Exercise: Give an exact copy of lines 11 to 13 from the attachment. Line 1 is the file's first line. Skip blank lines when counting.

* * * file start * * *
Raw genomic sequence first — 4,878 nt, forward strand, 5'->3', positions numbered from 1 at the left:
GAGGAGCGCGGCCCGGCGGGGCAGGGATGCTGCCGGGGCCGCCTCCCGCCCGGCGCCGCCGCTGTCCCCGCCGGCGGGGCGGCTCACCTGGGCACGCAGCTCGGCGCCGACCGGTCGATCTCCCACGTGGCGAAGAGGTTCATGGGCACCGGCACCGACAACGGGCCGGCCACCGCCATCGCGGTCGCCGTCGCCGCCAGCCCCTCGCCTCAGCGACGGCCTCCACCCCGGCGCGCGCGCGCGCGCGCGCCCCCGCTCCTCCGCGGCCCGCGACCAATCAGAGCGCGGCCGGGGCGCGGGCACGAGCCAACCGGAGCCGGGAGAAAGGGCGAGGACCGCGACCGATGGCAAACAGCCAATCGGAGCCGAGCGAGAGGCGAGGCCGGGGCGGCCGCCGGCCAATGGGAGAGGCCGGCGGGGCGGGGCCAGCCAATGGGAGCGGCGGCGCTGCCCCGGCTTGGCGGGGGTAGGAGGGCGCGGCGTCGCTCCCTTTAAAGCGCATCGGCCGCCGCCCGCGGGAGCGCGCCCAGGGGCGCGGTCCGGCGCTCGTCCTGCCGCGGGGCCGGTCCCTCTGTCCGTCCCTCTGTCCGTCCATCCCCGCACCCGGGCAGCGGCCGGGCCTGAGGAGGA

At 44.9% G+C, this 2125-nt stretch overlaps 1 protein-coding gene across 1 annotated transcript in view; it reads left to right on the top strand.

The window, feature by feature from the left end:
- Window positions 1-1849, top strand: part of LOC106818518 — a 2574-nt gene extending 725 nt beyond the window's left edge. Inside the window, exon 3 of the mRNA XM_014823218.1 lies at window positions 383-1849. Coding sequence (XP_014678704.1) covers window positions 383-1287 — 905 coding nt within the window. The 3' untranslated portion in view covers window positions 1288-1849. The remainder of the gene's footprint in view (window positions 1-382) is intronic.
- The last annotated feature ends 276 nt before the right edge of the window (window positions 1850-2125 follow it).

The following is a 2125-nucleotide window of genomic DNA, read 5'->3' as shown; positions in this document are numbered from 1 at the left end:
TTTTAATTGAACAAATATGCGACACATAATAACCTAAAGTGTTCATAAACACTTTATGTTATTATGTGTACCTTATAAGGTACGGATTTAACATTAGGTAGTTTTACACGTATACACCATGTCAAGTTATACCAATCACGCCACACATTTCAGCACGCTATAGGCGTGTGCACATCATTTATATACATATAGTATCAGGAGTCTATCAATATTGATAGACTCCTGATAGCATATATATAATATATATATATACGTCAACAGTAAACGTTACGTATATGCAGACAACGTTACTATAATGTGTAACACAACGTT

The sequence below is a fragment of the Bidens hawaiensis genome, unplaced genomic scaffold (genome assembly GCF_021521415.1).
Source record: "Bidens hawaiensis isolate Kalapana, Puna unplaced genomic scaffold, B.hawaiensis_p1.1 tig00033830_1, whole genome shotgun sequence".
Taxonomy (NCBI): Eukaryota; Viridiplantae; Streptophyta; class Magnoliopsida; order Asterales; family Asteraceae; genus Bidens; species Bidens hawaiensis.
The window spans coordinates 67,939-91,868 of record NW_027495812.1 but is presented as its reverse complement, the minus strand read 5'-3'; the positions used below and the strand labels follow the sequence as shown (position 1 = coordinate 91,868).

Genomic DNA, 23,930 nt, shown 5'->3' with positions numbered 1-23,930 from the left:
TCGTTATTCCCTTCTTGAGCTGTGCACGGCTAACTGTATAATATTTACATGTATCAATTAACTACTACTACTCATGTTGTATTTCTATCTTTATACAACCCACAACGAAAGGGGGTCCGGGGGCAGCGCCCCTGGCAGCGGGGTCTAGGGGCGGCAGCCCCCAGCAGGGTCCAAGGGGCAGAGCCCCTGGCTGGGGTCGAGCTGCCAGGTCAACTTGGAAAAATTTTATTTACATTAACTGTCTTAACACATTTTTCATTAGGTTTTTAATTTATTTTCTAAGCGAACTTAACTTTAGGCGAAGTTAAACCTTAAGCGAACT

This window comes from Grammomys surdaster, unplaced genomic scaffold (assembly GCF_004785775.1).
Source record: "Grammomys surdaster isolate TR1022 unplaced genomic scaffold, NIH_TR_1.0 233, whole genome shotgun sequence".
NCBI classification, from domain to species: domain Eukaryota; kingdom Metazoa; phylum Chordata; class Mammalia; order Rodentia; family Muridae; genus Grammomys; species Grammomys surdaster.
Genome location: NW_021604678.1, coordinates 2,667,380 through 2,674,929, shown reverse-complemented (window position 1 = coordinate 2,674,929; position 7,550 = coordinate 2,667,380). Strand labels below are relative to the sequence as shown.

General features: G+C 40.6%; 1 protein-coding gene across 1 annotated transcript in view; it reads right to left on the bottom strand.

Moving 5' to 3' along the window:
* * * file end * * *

Taxonomy (NCBI): Eukaryota; Viridiplantae; Streptophyta; class Magnoliopsida; order Asterales; family Asteraceae; genus Bidens; species Bidens hawaiensis.
The window spans coordinates 67,939-91,868 of record NW_027495812.1 but is presented as its reverse complement, the minus strand read 5'-3'; the positions used below and the strand labels follow the sequence as shown (position 1 = coordinate 91,868).

Genomic DNA, 23,930 nt, shown 5'->3' with positions numbered 1-23,930 from the left: